This Cultural Olympiad story was produced in partnership with ArtsATL as part of "Atlanta Remembers: The 1996 Olympics," WABE's series on the impact of the 1996 Summer Olympics on Atlanta, 20 years later. For more stories, click here.
Opera is not an Olympic event, but it figured prominently in 1996. The Olympic Arts Festival ran concurrently with the Atlanta Olympic Games, and a highlight of the multidisciplinary arts assemblage was a performance of George Gershwin's musical "Of Thee I Sing" by the Atlanta Opera.
The musical, which first opened on Broadway in 1931, skewers American politics and politicians – a perfect tonic to Great Depression-era woes. The plot follows the election campaign (and eventual presidency) of the fictional John P. Wintergreen. His party runs simply on the platform of “love,” promising that if elected, Wintergreen will marry the partner chosen for him at an Atlantic City beauty pageant. Of course, Wintergreen falls for his campaign secretary, instead of Diana Deveraux (the fairest flower of the South and winner of the pageant). Mayhem and political hijinks ensue.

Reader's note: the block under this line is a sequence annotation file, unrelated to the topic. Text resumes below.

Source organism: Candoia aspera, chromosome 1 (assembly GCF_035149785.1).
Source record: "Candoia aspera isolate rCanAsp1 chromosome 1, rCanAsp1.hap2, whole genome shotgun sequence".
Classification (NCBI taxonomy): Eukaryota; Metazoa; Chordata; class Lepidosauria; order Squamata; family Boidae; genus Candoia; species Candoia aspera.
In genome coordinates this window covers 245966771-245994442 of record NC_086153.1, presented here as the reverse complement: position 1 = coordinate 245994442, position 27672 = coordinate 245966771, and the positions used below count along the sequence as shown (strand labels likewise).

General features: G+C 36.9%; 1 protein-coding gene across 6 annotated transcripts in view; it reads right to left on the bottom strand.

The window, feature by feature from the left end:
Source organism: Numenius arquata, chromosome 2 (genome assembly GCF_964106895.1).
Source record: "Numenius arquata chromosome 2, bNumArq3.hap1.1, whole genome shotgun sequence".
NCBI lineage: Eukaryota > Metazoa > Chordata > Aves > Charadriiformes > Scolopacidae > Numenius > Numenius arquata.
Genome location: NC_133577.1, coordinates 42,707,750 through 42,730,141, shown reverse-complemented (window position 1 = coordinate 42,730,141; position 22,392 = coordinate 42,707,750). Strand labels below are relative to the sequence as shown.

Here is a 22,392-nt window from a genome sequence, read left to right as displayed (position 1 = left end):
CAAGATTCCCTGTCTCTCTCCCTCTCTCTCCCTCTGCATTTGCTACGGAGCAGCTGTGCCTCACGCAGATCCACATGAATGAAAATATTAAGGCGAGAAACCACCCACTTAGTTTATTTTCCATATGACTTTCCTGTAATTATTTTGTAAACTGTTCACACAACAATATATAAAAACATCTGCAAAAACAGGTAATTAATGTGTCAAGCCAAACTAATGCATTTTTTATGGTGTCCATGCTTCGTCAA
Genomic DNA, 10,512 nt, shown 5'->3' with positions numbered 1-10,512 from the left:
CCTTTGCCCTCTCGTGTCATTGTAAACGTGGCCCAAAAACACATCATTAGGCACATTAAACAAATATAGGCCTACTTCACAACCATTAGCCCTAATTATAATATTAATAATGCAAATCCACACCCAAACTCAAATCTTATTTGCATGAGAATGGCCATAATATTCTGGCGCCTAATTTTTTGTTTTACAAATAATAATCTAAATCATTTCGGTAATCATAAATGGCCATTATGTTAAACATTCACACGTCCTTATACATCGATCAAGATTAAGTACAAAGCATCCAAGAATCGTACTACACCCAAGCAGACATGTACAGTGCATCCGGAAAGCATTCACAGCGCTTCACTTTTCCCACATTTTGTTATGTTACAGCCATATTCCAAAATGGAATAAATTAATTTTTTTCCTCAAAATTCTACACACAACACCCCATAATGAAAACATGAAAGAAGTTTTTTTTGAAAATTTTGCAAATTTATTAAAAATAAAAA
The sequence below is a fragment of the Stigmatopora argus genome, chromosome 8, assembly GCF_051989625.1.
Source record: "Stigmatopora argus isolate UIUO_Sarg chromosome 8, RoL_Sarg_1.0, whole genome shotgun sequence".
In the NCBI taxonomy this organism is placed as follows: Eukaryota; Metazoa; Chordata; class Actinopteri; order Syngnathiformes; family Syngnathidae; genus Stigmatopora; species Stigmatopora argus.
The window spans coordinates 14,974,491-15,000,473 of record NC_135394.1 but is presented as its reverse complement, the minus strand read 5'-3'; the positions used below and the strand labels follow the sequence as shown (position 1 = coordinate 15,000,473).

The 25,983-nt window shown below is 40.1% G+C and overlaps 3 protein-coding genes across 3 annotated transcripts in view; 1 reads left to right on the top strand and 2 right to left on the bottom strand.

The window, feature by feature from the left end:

Sixty-five years after its Broadway premiere, then Atlanta Opera artistic director William Fred Scott staged a performance of “Of Thee I Sing” for the 1996 Olympic Arts Festival, the culmination of an ambitious four-year Cultural Olympiad.
The concert took place at Atlanta Symphony Hall with many in attendance, including several diplomats. In a recent interview on “City Lights,” Scott told Lois Reitzes that the reception was warm.
“I remember looking out,” he remembered, “and seeing these wonderful people, some of whom didn’t speak a lot of English, just wreathed in smiles.”